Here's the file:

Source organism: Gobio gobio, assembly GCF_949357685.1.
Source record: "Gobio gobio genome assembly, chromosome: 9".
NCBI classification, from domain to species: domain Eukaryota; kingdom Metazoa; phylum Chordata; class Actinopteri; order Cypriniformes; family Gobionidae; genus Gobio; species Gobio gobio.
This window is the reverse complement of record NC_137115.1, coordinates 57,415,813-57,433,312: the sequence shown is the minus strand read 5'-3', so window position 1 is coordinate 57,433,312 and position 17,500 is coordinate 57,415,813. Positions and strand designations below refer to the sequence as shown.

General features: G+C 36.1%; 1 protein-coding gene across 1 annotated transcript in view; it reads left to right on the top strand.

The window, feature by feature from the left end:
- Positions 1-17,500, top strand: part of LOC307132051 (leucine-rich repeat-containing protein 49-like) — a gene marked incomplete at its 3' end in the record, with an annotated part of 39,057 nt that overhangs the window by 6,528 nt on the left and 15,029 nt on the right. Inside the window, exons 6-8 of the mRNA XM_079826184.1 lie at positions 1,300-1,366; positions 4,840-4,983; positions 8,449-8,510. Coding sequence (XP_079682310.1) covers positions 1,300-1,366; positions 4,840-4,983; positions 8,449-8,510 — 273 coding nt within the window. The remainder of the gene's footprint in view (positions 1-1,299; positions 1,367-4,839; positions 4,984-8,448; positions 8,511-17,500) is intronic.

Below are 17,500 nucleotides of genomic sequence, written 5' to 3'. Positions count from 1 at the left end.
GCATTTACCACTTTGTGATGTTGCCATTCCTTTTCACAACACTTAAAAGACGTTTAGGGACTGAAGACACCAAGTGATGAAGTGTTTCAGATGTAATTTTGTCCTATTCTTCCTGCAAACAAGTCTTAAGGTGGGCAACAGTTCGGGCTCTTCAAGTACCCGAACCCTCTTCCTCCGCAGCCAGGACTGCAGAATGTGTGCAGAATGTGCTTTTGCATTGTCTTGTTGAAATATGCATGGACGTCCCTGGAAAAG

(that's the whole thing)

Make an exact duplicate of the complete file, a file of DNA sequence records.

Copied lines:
Source organism: Gobio gobio, assembly GCF_949357685.1.
Source record: "Gobio gobio genome assembly, chromosome: 9".
NCBI classification, from domain to species: domain Eukaryota; kingdom Metazoa; phylum Chordata; class Actinopteri; order Cypriniformes; family Gobionidae; genus Gobio; species Gobio gobio.
This window is the reverse complement of record NC_137115.1, coordinates 57,415,813-57,433,312: the sequence shown is the minus strand read 5'-3', so window position 1 is coordinate 57,433,312 and position 17,500 is coordinate 57,415,813. Positions and strand designations below refer to the sequence as shown.

General features: G+C 36.1%; 1 protein-coding gene across 1 annotated transcript in view; it reads left to right on the top strand.

The window, feature by feature from the left end:
- Positions 1-17,500, top strand: part of LOC307132051 (leucine-rich repeat-containing protein 49-like) — a gene marked incomplete at its 3' end in the record, with an annotated part of 39,057 nt that overhangs the window by 6,528 nt on the left and 15,029 nt on the right. Inside the window, exons 6-8 of the mRNA XM_079826184.1 lie at positions 1,300-1,366; positions 4,840-4,983; positions 8,449-8,510. Coding sequence (XP_079682310.1) covers positions 1,300-1,366; positions 4,840-4,983; positions 8,449-8,510 — 273 coding nt within the window. The remainder of the gene's footprint in view (positions 1-1,299; positions 1,367-4,839; positions 4,984-8,448; positions 8,511-17,500) is intronic.

Below are 17,500 nucleotides of genomic sequence, written 5' to 3'. Positions count from 1 at the left end.
GCATTTACCACTTTGTGATGTTGCCATTCCTTTTCACAACACTTAAAAGACGTTTAGGGACTGAAGACACCAAGTGATGAAGTGTTTCAGATGTAATTTTGTCCTATTCTTCCTGCAAACAAGTCTTAAGGTGGGCAACAGTTCGGGCTCTTCAAGTACCCGAACCCTCTTCCTCCGCAGCCAGGACTGCAGAATGTGTGCAGAATGTGCTTTTGCATTGTCTTGTTGAAATATGCATGGACGTCCCTGGAAAAG